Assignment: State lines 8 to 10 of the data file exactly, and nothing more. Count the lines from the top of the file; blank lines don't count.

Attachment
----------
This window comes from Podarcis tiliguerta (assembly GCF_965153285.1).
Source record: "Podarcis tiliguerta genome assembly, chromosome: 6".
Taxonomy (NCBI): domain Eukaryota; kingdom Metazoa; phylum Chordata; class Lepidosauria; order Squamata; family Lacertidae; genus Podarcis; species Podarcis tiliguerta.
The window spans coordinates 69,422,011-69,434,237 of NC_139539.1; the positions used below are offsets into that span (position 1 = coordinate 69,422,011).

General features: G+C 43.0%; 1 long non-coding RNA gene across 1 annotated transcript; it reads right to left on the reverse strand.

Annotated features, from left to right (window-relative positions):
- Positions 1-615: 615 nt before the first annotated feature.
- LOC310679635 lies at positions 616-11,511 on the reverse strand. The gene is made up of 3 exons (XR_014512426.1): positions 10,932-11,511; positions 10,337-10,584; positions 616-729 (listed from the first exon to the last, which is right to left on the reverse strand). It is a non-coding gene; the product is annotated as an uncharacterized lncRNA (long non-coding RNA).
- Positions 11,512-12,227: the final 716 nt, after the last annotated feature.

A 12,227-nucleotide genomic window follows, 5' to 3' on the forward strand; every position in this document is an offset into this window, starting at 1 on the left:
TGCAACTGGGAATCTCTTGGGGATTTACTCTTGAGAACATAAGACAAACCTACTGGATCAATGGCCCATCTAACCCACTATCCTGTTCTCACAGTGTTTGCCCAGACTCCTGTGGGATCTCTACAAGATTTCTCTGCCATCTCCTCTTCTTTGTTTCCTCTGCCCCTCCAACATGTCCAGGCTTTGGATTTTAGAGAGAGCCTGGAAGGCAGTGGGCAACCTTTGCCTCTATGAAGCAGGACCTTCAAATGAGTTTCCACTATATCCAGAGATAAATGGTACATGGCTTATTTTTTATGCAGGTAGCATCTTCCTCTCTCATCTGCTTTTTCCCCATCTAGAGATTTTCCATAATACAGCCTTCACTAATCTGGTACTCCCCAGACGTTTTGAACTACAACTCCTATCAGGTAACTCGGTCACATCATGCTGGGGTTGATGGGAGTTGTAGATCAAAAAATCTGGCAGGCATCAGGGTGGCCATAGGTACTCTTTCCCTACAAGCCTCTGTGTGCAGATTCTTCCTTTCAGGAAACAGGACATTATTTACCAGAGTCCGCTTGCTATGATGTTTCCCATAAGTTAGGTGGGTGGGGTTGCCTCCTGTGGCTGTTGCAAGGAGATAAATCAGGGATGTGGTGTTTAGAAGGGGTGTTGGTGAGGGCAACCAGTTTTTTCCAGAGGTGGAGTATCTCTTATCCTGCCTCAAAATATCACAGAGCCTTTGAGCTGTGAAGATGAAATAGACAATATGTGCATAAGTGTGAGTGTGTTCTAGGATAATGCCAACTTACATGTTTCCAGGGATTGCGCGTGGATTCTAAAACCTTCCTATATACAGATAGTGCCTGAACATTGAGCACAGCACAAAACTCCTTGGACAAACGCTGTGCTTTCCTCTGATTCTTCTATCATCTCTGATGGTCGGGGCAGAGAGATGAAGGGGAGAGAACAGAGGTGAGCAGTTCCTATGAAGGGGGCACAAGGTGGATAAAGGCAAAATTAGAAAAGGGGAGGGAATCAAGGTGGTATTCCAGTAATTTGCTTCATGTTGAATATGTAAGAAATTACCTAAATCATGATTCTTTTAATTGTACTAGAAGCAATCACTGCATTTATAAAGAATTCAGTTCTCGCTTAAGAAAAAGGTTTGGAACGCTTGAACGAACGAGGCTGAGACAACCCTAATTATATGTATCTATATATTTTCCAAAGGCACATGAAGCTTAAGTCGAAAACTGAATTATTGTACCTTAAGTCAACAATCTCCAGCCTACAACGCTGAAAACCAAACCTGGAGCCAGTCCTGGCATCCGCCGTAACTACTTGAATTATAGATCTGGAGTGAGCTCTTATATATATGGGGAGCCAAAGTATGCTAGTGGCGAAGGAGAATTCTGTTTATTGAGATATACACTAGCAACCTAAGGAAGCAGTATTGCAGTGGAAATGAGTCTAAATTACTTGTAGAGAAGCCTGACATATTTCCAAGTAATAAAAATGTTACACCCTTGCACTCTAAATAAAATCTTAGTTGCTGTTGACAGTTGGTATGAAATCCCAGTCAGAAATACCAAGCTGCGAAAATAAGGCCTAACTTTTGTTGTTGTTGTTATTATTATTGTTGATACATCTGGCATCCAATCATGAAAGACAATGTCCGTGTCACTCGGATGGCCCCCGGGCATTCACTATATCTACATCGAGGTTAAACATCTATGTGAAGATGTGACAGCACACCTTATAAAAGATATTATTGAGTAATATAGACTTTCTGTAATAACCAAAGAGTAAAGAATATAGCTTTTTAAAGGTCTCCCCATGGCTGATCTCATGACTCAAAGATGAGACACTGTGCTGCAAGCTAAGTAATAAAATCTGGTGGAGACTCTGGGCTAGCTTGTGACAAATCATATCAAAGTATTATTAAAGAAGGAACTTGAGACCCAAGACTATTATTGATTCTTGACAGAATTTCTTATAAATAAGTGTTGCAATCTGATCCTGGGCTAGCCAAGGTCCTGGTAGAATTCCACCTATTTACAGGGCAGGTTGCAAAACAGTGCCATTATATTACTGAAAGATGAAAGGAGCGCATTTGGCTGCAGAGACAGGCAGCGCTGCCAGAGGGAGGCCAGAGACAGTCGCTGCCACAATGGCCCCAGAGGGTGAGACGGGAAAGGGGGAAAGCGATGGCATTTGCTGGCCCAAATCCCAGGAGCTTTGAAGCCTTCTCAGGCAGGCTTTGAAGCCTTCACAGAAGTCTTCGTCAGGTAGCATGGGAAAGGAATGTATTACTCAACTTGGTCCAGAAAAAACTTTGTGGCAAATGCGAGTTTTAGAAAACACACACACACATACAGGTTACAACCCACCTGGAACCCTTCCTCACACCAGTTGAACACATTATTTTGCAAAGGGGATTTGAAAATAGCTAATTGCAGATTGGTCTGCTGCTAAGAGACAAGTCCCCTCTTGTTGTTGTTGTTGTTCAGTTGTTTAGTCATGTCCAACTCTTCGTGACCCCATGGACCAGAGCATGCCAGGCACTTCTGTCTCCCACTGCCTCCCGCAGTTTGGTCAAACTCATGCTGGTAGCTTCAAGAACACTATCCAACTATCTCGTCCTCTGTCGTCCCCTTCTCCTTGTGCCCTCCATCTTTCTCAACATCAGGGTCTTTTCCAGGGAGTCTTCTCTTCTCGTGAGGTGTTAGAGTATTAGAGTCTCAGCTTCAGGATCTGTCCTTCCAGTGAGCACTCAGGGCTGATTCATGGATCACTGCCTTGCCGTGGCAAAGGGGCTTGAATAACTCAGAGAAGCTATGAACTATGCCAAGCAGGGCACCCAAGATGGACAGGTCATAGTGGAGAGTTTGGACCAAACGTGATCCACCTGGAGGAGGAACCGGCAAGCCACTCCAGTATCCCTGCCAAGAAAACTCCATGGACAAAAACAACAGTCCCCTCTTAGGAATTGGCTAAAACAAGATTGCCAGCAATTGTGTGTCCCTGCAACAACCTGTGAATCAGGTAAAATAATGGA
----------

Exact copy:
- LOC310679635 lies at positions 616-11,511 on the reverse strand. The gene is made up of 3 exons (XR_014512426.1): positions 10,932-11,511; positions 10,337-10,584; positions 616-729 (listed from the first exon to the last, which is right to left on the reverse strand). It is a non-coding gene; the product is annotated as an uncharacterized lncRNA (long non-coding RNA).
- Positions 11,512-12,227: the final 716 nt, after the last annotated feature.

A 12,227-nucleotide genomic window follows, 5' to 3' on the forward strand; every position in this document is an offset into this window, starting at 1 on the left: